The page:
Shows & Panels
- AFCEA Answers
- Ask the CIO
- The Big Data Dilemma
- Carrying On with Continuity of Operations
- Connected Government
- Constituent Servicing
- Continuous Monitoring: Tools and Techniques for Trustworthy Government IT
- The Cyber Imperative
- Cyber Solutions for 2013 and Beyond
- The Data Privacy Imperative: Safeguarding Sensitive Data
- Expert Voices
- Federal Executive Forum
- Federal IT Challenge
- Federal Tech Talk
- Mission-critical Apps in the Cloud
- The Modern Federal Threat Landscape
- The Path from Legacy Systems
- The Real Deal on Digital Government
- The Reality of Continuous Monitoring... Is Your Agency Secure?
- Veterans in Private Sector: Making the Transition
Shows & Panels
Review: Google, Apple decent contenders to Office
Saturday - 8/31/2013, 4:02pm EDT
AP Technology Writer
NEW YORK (AP) -- Over the years, as I've added laptops, smartphones and tablet computers to the collection of desktop machines I use at home and work, it has become a chore to keep track of which files are where. Once I bring in friends and colleagues to collaborate on some of these documents, the task becomes downright painful.
Because my devices are all connected to the Internet in one way or another, I'm able to take advantage of syncing features that come with the leading word processing and spreadsheet packages. Microsoft's Office is the industry leader and a good option when you're working with others. The main drawback is the price -- $100 a year for up to five computers and five phones. Google and Apple have free or cheaper alternatives that may fit your needs better, but both have limitations.
Which one will work best for you? That depends on your sharing and syncing needs.
WORKING ON ONE COMPUTER
The Office package, which includes Word for word processing, Excel for spreadsheets and PowerPoint for presentations, is an excellent option when you have to collaborate with a lot of people.
Like it or not, Office is what just about everyone else uses, and using it yourself will save you from headaches when exchanging files with others. Word and Excel are both packed with features, more than most people will ever need.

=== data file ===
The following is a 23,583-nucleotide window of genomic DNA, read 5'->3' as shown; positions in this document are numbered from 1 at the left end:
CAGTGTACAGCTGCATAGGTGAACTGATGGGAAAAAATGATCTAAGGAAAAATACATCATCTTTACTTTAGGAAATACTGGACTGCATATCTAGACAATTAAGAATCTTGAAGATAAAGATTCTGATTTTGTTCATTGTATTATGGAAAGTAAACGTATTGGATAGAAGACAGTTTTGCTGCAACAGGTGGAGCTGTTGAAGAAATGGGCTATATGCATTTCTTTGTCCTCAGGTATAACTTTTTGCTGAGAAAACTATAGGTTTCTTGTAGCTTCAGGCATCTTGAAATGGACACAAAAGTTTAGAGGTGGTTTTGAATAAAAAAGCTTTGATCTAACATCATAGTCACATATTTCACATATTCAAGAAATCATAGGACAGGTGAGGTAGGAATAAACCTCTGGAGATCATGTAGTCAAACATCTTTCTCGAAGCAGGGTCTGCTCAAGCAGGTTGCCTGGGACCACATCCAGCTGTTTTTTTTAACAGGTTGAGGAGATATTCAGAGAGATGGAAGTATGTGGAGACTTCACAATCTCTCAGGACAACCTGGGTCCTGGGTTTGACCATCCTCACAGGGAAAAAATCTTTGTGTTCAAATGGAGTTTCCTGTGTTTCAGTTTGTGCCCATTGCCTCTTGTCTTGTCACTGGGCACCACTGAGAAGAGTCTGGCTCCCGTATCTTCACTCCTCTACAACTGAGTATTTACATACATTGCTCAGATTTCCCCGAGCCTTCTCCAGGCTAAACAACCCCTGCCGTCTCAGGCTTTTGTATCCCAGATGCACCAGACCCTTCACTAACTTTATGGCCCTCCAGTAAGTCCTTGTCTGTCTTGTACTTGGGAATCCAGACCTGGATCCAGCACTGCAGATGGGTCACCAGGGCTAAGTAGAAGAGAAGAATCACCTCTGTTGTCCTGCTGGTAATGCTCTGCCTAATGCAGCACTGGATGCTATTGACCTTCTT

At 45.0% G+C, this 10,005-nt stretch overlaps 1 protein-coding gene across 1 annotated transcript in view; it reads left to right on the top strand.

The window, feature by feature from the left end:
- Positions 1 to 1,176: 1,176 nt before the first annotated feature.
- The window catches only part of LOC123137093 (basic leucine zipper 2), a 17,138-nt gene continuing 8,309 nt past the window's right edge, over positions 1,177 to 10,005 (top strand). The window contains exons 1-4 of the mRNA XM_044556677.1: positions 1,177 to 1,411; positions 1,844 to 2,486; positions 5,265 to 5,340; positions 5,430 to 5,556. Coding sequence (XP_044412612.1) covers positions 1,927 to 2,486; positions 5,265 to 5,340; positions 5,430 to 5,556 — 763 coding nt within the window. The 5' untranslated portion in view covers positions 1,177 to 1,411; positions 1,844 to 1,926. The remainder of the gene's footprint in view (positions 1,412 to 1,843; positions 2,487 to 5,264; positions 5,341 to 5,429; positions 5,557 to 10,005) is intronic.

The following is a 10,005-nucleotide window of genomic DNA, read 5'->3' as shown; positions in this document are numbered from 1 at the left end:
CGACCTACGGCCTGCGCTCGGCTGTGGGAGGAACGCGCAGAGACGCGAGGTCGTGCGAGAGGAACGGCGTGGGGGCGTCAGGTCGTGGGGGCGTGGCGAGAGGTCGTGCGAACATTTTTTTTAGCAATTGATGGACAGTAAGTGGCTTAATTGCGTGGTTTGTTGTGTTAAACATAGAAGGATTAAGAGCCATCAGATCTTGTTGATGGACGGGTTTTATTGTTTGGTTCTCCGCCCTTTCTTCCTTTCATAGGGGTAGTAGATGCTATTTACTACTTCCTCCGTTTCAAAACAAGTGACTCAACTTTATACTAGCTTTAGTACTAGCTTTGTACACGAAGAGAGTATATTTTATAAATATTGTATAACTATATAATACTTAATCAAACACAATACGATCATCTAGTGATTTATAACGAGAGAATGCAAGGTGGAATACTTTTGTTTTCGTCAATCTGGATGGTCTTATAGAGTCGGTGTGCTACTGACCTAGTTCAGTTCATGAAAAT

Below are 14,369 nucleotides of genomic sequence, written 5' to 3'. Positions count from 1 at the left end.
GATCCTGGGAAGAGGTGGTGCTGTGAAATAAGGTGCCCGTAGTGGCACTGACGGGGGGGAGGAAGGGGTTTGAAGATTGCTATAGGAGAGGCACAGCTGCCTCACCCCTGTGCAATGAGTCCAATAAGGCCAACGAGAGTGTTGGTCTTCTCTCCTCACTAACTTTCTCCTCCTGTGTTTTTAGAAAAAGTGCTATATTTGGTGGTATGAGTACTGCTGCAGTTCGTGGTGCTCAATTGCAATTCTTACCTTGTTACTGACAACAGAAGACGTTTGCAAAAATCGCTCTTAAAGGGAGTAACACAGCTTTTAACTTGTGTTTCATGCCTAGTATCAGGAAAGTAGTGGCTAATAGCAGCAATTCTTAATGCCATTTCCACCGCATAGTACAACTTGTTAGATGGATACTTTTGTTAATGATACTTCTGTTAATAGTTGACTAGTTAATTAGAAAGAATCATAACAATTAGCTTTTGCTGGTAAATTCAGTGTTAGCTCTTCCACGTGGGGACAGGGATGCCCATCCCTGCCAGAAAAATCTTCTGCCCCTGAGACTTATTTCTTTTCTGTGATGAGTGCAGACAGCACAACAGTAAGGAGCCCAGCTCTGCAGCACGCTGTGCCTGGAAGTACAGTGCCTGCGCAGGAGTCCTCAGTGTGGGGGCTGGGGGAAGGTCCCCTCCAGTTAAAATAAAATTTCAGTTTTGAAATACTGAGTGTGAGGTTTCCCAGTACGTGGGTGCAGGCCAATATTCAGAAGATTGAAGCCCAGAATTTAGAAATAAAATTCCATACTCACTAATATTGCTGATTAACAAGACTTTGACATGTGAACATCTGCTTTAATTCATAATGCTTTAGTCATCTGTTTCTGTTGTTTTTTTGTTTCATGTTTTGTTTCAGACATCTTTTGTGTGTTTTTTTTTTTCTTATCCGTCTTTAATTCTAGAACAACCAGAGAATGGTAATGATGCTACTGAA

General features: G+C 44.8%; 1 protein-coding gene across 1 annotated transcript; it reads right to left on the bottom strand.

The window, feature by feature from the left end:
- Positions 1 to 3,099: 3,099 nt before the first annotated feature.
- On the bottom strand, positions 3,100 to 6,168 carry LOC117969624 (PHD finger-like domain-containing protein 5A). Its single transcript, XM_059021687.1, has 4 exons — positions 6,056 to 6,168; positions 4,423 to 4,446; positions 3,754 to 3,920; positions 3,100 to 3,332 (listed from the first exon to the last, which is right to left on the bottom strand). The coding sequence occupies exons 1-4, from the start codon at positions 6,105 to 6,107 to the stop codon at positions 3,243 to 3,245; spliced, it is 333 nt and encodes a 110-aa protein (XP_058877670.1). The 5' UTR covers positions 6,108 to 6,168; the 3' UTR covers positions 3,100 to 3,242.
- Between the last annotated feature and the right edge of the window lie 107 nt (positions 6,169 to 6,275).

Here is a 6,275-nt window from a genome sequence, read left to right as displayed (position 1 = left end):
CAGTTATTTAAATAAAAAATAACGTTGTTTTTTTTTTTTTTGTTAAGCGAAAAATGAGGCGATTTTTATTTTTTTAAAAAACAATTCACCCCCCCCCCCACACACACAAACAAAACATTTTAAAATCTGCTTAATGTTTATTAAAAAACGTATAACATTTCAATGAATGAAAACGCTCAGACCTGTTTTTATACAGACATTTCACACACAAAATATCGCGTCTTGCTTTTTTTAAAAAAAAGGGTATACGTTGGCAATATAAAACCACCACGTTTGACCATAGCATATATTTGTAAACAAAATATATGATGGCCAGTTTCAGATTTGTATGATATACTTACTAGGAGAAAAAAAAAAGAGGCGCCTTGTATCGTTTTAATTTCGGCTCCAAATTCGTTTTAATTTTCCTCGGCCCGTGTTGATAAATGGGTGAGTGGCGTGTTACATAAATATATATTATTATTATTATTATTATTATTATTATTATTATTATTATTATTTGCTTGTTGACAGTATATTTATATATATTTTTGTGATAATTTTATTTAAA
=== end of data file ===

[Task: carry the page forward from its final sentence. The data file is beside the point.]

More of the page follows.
If you're working on only one computer, you probably don't need the $100-a-year subscription. For a one-time payment of $140, you can purchase and install Word, Excel and PowerPoint on a single Windows or Mac computer. Keep in mind, the Mac package was released in late 2010 and will likely get an update next year. A subscription gets you the update for no extra charge.
Office isn't a viable option if your computer is a tablet. The Office software can be installed only on Windows tablets -- not the more prevalent iPads or Android tablets. You can work with Word and Excel files on those devices using software made by other companies or Web-based apps made by Microsoft. But you'll be sacrificing the power of having Microsoft's software installed right on your device, and you'll need a continuous online connection with Microsoft's Web Apps.
In recent months, Microsoft has released versions of Office for the iPhone and Android phones, but functionality is limited. The apps are designed for viewing and light editing, not for complex spreadsheets. The apps come with the $100 annual subscription. There's no option to buy them outright with a one-time payment.
If you have a Mac, consider Apple's iWork package, which comprises of Pages for word processing, Numbers for spreadsheets and Keynote for presentations. Each app is $20, so you pay $60 for the package. Comparable apps are available for iPads and iPhones -- for $10 each, or $30 for the set.
The Apple package is cheaper than Microsoft's. It's not as rich on features as Office, but it has all the things most people need. It's also better at automatically saving interim revisions, in case you need to go back to an earlier draft.
The problem comes with sharing files. It's likely that the recipient of your file won't have Pages or Numbers to read it. Apple currently doesn't make the software for Windows or Android devices. You can export files to Microsoft and other formats, but that's an extra step to take, and you risk losing some of the formatting. Pages and Numbers are good primarily for Apple users who create documents only for themselves.
That said, Apple is releasing an online version of iWork this fall, opening it to Windows and Android users as long as they have continuous online connections. Apple hasn't announced details on pricing.
Google Docs is a package that works on any computer with a Web browser -- Windows, iPhones, iPads, Android and, of course, Google's own operating system for laptops, Chrome OS.
It's free, and there's no software to install -- everything runs on Google's servers over the Internet. Like iWork, interim revisions are automatically kept in case you need an old draft.
But Google Docs is short on features. It lacks the option to automatically hyphenate words at the end of a line, for instance. Spreadsheets are limited to 400,000 cells, compared with 17 billion for Office. Google Docs also needs a constant Internet connection to run smoothly. An offline app you can enable for Google's Chrome browser is more of a stopgap. There's no spellchecking until you are back online, for instance. (That said, the online version of iWork doesn't work offline at all, at least in its beta test form.)